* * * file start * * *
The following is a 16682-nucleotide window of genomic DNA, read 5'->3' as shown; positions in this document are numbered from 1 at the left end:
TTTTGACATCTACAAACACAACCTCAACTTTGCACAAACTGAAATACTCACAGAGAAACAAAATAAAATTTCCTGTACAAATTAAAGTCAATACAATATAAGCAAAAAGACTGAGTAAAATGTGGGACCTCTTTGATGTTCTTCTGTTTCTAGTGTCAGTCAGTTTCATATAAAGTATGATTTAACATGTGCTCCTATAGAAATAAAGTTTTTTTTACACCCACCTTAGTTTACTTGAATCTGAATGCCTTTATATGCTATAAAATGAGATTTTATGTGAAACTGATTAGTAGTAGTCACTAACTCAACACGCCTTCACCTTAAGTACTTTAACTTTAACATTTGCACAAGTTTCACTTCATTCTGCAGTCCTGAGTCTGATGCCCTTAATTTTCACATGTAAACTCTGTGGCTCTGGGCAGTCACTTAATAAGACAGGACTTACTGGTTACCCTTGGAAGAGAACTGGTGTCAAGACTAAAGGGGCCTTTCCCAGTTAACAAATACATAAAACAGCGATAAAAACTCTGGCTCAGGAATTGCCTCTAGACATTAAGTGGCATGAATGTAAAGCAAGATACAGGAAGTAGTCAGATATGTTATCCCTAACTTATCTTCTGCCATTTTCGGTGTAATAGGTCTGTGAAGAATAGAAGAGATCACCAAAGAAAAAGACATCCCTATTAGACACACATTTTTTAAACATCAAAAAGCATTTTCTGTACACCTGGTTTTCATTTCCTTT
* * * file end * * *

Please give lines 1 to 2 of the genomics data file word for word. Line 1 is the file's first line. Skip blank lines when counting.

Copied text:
The following is a 16682-nucleotide window of genomic DNA, read 5'->3' as shown; positions in this document are numbered from 1 at the left end:
TTTTGACATCTACAAACACAACCTCAACTTTGCACAAACTGAAATACTCACAGAGAAACAAAATAAAATTTCCTGTACAAATTAAAGTCAATACAATATAAGCAAAAAGACTGAGTAAAATGTGGGACCTCTTTGATGTTCTTCTGTTTCTAGTGTCAGTCAGTTTCATATAAAGTATGATTTAACATGTGCTCCTATAGAAATAAAGTTTTTTTTACACCCACCTTAGTTTACTTGAATCTGAATGCCTTTATATGCTATAAAATGAGATTTTATGTGAAACTGATTAGTAGTAGTCACTAACTCAACACGCCTTCACCTTAAGTACTTTAACTTTAACATTTGCACAAGTTTCACTTCATTCTGCAGTCCTGAGTCTGATGCCCTTAATTTTCACATGTAAACTCTGTGGCTCTGGGCAGTCACTTAATAAGACAGGACTTACTGGTTACCCTTGGAAGAGAACTGGTGTCAAGACTAAAGGGGCCTTTCCCAGTTAACAAATACATAAAACAGCGATAAAAACTCTGGCTCAGGAATTGCCTCTAGACATTAAGTGGCATGAATGTAAAGCAAGATACAGGAAGTAGTCAGATATGTTATCCCTAACTTATCTTCTGCCATTTTCGGTGTAATAGGTCTGTGAAGAATAGAAGAGATCACCAAAGAAAAAGACATCCCTATTAGACACACATTTTTTAAACATCAAAAAGCATTTTCTGTACACCTGGTTTTCATTTCCTTT